The project Leonardo da Vinci and his Treatise on Painting documents the legacy of Leonardo da Vinci (1452-1519) on the science of art.
It concentrates on the Treatise on Painting, a disorganized, fragmented, and misleading text that was compiled by Francesco Melzi, one of Leonardo's pupils, around 1540 but that was regarded as a Leonardo original for centuries.
The Treatise on Painting circulated widely. Artists, scientists, and scholars including Nicholas Poussin and Galileo Galilei, read it avidly as an authoritative record of Leonardo's thoughts. In the 19th century, when the artist's original notes became available, scholars realized that the text poorly reflected Leonardo's sophisticated ideas.
This project unearths and examines the inaccurate but highly influential interpretation of Leonardo's legacy transmitted in the Treatise on Painting.
The digital platform gathers restricted visual and verbal materials of the Treatise on Painting from around the globe. Its analytical and comparative functions make it possible to demonstrate breakdowns and misinterpretations of Leonardo's legacy.
Significance of the Treatise on Painting
The art-historical significance of the Treatise on Painting cannot be overstated. Although Leonardo da Vinci did not write the Treatise on Painting, this text was primarily responsible for the dissemination of his art theory from the mid-sixteenth century to the early nineteenth century. The text circulated in manuscript form and over forty different manuscript copies are currently dispersed in repositories around the globe.
From 1651 onward, the Treatise on Painting was available also in printed editions, which appeared in many vernacular languages.
Unlike Leonardo's original writings, which were largely unavailable until the early nineteenth century, the Treatise on Painting was widely read by artists, natural philosophers, and writers. Famous readers, such as Annibale Carracci, Nicholas Poussin, André Félibien and Galileo Galilei, regarded the Treatise on Painting as an original book by Leonardo, although we know today that this text was only a disorganized, selective compilation of his precepts on painting.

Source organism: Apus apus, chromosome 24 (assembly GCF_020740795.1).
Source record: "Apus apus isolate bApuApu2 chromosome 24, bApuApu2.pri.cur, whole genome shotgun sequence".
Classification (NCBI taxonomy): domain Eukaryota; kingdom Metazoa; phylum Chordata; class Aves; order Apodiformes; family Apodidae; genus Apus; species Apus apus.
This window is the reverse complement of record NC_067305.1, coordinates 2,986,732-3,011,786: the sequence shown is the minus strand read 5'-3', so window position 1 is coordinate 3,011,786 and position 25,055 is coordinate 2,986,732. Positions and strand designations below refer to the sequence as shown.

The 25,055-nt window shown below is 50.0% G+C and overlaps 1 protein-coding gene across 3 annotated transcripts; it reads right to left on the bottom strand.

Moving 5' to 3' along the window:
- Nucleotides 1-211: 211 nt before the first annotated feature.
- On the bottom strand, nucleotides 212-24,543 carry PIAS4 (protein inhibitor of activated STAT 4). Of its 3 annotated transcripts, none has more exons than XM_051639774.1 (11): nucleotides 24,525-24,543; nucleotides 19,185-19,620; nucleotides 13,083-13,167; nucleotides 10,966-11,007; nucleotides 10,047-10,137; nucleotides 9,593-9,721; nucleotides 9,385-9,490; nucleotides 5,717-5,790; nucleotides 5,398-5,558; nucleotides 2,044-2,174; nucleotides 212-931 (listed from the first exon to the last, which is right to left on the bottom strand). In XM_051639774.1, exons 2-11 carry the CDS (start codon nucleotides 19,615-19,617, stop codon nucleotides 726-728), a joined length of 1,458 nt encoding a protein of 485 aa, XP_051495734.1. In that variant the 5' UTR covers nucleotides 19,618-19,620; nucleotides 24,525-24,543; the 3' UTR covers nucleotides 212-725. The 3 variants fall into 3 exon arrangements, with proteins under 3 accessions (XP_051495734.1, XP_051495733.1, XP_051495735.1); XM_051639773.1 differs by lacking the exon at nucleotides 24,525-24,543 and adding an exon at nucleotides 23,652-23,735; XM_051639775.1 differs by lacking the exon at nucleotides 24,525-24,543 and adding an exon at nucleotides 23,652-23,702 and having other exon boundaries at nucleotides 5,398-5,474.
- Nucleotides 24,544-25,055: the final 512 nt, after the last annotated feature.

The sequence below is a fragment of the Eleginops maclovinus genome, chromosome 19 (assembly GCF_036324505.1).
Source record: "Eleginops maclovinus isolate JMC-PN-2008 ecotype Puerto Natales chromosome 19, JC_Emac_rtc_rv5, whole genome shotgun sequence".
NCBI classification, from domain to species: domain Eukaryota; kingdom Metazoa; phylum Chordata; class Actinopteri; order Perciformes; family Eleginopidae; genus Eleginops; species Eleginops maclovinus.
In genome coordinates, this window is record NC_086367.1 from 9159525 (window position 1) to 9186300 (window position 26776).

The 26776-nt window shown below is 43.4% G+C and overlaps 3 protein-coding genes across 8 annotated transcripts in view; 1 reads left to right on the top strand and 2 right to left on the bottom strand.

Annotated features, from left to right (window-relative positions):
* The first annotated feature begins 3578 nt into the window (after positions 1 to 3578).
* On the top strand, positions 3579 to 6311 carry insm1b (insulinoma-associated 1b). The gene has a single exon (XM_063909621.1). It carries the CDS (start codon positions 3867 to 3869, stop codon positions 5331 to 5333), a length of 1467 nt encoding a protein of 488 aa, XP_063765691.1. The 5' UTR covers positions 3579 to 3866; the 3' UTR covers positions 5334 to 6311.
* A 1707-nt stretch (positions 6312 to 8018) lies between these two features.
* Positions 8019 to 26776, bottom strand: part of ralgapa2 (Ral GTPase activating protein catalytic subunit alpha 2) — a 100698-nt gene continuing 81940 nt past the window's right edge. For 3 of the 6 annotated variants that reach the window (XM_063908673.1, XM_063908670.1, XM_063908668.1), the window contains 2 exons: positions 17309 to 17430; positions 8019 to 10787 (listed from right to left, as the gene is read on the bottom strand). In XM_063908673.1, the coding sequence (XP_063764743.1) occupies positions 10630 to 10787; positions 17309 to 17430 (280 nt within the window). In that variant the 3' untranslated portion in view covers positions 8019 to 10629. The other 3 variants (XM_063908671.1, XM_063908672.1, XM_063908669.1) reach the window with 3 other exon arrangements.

Consequently, the Treatise on Painting is of minimal significance in the reconstruction of Leonardo's art theory.
The analysis of the Treatise on Painting, however, becomes fundamental if the art-historical investigation focuses not exclusively on Leonardo's original writings and theories but also on the legacy of his ideas among Renaissance and Baroque artists, scholars, and natural philosophers.
The Treatise on Painting was germane for disseminating, for better of worse, Leonardo's art theory in Renaissance and Baroque Europe.
Art historians have long since recognized the significance of the Treatise on Painting in the study of Leonardo's legacy. In 1959, Steinitz compiled a census of the surviving manuscripts, which still serves as the basis of any study on this text, even though many additional copies have surfaced since her pioneering work. In 1964, Pedretti pointed out that the Treatise on Painting was only a drastically abridged version of Francesco Melzi's Libro di pittura and a few years later he proposed a genealogy and chronology of the surviving manuscripts, which remains fundamental, even though the comparative analysis made possible by the digital archive refines or, at times, revises his insights. Gombrich, Kemp, Damisch, and Farago, among others, have investigated the historical circumstances surrounding the first printed edition that appeared in Paris in 1651. Though these studies have greatly contributed to the understanding of Leonardo's legacy from the mid-seventeenth century onward, they have left unexplained the most basic events in the early history of this text: Why was the Treatise on Painting compiled in the first place? Why was it done the way it was? And who did it, and for what purpose? Consequently, a fundamental understanding of the influence and reception of Leonardo's ideas on the theory and practice of Renaissance and Baroque art is still lacking.
Building on earlier art historical scholarship and adopting new research tools in information technology, the project goes well beyond the scope, methodologies, and breath of traditional studies. Instead of concentrating on an individual text - be it an original notebook by Leonardo, a manuscript by one of his pupils, or a printed edition of the Treatise on Painting - the electronic archive makes it possible to account simultaneously for the synchronic and diachronic diffusion of the text in many copies, in different places, and at different times.